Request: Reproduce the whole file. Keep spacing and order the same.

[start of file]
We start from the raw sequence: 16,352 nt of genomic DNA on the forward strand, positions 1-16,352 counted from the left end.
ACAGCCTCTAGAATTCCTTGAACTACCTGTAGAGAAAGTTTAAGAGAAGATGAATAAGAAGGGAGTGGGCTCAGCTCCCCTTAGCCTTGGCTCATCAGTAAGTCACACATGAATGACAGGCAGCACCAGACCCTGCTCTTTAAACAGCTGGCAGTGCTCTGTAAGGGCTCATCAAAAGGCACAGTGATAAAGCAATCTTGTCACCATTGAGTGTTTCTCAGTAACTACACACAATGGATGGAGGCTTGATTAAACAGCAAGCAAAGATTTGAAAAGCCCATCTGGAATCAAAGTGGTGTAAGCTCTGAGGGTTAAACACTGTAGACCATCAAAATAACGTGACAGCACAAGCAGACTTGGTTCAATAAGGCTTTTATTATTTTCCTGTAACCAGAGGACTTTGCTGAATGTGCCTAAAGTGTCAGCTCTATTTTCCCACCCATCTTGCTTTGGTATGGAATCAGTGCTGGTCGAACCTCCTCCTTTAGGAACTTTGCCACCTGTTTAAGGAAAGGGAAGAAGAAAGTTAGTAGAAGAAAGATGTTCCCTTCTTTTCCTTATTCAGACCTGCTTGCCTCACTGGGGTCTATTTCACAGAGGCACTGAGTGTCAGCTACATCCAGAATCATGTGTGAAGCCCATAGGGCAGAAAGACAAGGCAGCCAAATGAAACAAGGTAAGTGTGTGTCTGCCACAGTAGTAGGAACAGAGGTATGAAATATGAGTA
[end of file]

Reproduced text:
We start from the raw sequence: 16,352 nt of genomic DNA on the forward strand, positions 1-16,352 counted from the left end.
ACAGCCTCTAGAATTCCTTGAACTACCTGTAGAGAAAGTTTAAGAGAAGATGAATAAGAAGGGAGTGGGCTCAGCTCCCCTTAGCCTTGGCTCATCAGTAAGTCACACATGAATGACAGGCAGCACCAGACCCTGCTCTTTAAACAGCTGGCAGTGCTCTGTAAGGGCTCATCAAAAGGCACAGTGATAAAGCAATCTTGTCACCATTGAGTGTTTCTCAGTAACTACACACAATGGATGGAGGCTTGATTAAACAGCAAGCAAAGATTTGAAAAGCCCATCTGGAATCAAAGTGGTGTAAGCTCTGAGGGTTAAACACTGTAGACCATCAAAATAACGTGACAGCACAAGCAGACTTGGTTCAATAAGGCTTTTATTATTTTCCTGTAACCAGAGGACTTTGCTGAATGTGCCTAAAGTGTCAGCTCTATTTTCCCACCCATCTTGCTTTGGTATGGAATCAGTGCTGGTCGAACCTCCTCCTTTAGGAACTTTGCCACCTGTTTAAGGAAAGGGAAGAAGAAAGTTAGTAGAAGAAAGATGTTCCCTTCTTTTCCTTATTCAGACCTGCTTGCCTCACTGGGGTCTATTTCACAGAGGCACTGAGTGTCAGCTACATCCAGAATCATGTGTGAAGCCCATAGGGCAGAAAGACAAGGCAGCCAAATGAAACAAGGTAAGTGTGTGTCTGCCACAGTAGTAGGAACAGAGGTATGAAATATGAGTA